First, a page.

(xi) If the court is not able to make a reliable assessment of an issue on the evidence available, it is sufficient for the Claimant to show a plausible evidential basis on the issue (again, Goldman Sachs International v Novo Banco SA  UKSC 34).”
In that particular case there was an attempt by a process server to serve papers on the defendant in Berkeley Street in London at a time when he was on the pavement but surrounded by four other men who may have had the function of seeking to protect him from unwanted attention, and the evidence before the judge here was that these four men came forward and prevented the process server from getting close to the defendant for the purpose of serving him, and then they got the defendant into a car, which was then driven away, but before that happened, the process server had managed to put the papers next to the car, and the question was whether that constituted good personal service. At para.61 and following the judge says:
“61. On any version of events, Mr Guriev was a wealthy person. It is unsurprising that, when on the streets of London, there are people near him who can provide protection if that is necessary. When the exact role of the people is not identified in the witness statements, the overwhelming inference is that at least part of the reason for there being four associates or family members with him on the street is to protect him against unwanted contact with others. It takes very little analysis to think that this might include trying to avoid personal service of court proceedings taking place.
62. A careful study of the footage [I interpolate to say that this was shown to the court] shows a strong case that the people with Mr Guriev were acting in a concerted way to protect such contact here. One of the striking features of their movements during the incident, amply demonstrated by the helpful diagrams produced by the Defendant and annexed to Mr Micklethwaite’s second witness statement, is that Mr Guriev starts the incident in the middle of the group of men, but as the confrontation with Mr McDonagh-Allen proceeds all four other men come to be between him and Mr McDonagh-Allen.
63. I have no hesitation in finding on the basis of the events as apparent from the footage, that those with Mr Guriev were trying to stop Mr McDonagh-Allen getting any closer to him.
64. There was some debate during submissions about whether when Mr Soliman starts to open the car door, he can properly be described as ‘corralling‘ Mr McDonagh-Allen away. Whether that is the correct term or not, the overwhelming inference from the evidence is that this was an attempt to make it hard for Mr McDonagh-Allen to get near Mr Guriev. The overall impression from the footage is that Mr McDonagh-Allen got as near to Mr Guriev as he could have done without assaulting someone and/or risking his own safety. I fail to see how Mr McDonagh-Allen could, by the time he let go of the documents, have got any closer to the Defendant.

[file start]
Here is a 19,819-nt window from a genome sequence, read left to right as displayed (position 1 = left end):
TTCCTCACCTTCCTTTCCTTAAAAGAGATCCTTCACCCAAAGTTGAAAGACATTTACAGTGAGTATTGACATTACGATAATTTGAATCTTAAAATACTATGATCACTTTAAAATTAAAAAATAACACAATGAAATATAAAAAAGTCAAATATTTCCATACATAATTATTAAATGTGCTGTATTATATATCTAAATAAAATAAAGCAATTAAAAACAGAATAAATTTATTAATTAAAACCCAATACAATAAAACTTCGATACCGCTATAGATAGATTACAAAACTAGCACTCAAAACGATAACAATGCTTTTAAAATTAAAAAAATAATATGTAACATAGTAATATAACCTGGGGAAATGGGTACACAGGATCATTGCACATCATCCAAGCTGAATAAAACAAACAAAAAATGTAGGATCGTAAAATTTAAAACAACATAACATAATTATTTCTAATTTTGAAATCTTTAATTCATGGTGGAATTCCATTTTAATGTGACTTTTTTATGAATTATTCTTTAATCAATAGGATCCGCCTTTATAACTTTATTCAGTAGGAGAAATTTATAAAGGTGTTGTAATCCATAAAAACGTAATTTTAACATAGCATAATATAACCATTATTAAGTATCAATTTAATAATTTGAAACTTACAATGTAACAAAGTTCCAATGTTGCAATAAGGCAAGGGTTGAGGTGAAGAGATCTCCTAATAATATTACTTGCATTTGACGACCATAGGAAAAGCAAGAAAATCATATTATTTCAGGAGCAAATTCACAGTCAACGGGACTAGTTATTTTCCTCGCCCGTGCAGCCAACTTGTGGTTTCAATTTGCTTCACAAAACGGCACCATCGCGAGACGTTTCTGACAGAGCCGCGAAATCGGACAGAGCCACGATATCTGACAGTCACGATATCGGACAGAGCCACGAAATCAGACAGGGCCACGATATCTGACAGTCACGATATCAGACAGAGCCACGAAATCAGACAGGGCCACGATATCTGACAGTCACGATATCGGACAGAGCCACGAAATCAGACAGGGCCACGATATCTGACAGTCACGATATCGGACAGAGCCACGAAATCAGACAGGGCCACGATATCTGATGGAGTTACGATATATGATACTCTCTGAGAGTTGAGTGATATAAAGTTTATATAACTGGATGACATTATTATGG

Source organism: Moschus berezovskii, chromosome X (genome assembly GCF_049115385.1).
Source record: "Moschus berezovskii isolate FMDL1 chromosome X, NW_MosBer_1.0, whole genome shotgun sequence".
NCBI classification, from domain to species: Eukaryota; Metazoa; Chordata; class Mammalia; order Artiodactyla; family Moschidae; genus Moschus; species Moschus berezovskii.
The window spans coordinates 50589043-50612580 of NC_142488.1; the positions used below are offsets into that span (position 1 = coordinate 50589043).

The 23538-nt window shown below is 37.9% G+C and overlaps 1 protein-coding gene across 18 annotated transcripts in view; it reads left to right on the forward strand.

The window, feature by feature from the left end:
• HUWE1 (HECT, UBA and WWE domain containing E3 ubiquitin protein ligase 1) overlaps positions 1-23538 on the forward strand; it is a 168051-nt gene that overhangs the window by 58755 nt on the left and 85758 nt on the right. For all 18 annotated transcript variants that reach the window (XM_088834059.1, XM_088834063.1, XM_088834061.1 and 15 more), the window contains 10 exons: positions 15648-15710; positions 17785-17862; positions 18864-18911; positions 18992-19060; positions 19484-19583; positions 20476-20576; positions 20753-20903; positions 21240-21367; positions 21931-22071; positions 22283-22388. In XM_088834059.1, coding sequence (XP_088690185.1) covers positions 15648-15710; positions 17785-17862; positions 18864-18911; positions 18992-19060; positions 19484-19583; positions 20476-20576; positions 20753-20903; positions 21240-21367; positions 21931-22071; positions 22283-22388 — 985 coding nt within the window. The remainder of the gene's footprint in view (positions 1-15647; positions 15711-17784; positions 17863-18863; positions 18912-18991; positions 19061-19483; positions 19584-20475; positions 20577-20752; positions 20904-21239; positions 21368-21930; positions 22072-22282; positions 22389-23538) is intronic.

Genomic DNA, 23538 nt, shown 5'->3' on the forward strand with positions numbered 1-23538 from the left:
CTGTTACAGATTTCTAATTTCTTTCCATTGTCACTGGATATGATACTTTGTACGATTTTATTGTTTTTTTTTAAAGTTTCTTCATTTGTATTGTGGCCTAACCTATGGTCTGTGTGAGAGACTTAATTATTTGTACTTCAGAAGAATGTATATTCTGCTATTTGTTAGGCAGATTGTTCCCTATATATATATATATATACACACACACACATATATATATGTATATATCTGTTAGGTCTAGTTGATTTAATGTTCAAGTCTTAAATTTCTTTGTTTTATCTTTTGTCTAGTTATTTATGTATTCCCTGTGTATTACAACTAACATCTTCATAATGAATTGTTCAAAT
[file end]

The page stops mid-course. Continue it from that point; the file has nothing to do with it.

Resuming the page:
65. The Defendant draws attention to the act that Mr McDonagh-Allen might have leant into the car to deposit the document inside or indeed might have stayed on the scene until the roof was retracted and deposited the documents in the car from above. As to the first of these, I consider that to be unrealistic. It would not have been easy for Mr McDonagh-Allen to reach into the car through the partially open door and, had he done so, he would have risked injury through the door being closed on him … The second of course supposes that Mr McDonagh-Allen should have anticipated that the roof would be retracted. No doubt the pleasure in driving a car of this kind lies in retracting the roof when possible, but I doubt whether the roof would have been retracted had Mr McDonagh-Allen remained on the scene attempting to serve the papers – my assessment of the conduct of the men referred to above would suggest that this would have been unlikely. Certainly Mr McDonagh-Allen could not have expected that they would have done so.
66. It follows from the analysis above that Mr McDonagh-Allen left the papers as near to Mr Guriev as was reasonably practicable at the time he let go of them. I leave for another day the argument of whether that would be sufficient to allow a finding of personal service if the documents were not dropped in the eyesight of the person to be served. But these documents were so deposited. In my submission, where the Claimant is able to show that the person to be served had sufficient knowledge of the nature of the documents and where, within the sight of the person to be served, the process server left the documents as close to that person as was possible given the attempts by those with the Defendant to prevent him getting any closer to the Defendant, the court has sound material to conclude that the documents were left sufficiently near to the person to render the service good.
67. It follows from the analysis above that I am satisfied that the Claimant effected personal service of the Claim Form on the Defendant on 19 October 2018.”
I need not read the final paragraph of the judgment.
So that is the decision of HHJ Pearce both on the law and on the facts. This case is not a case where the process server attempted to hand the documents to the defendant. Instead it is one where he left the documents with the defendant. It is a “limb 2” case rather than a “limb 1” case. First of all, the evidence entirely satisfies me that the process server, as befits a professional process server knowing the law, explained through the locked door what the documents were, that they related to the proceedings and an injunction. Secondly, I am also satisfied that, by pushing the envelope containing the documents through the letter box when the defendant was on the other side of that locked door, and talking, or having just been talking to the process server through the door, those documents were left as close to the defendant as was reasonably possible for the process server to achieve. They could not have failed to come to the notice of the defendant, who was, after all, in the flat with a locked door and there was no possibility of any other person coming along and taking the documents away from him.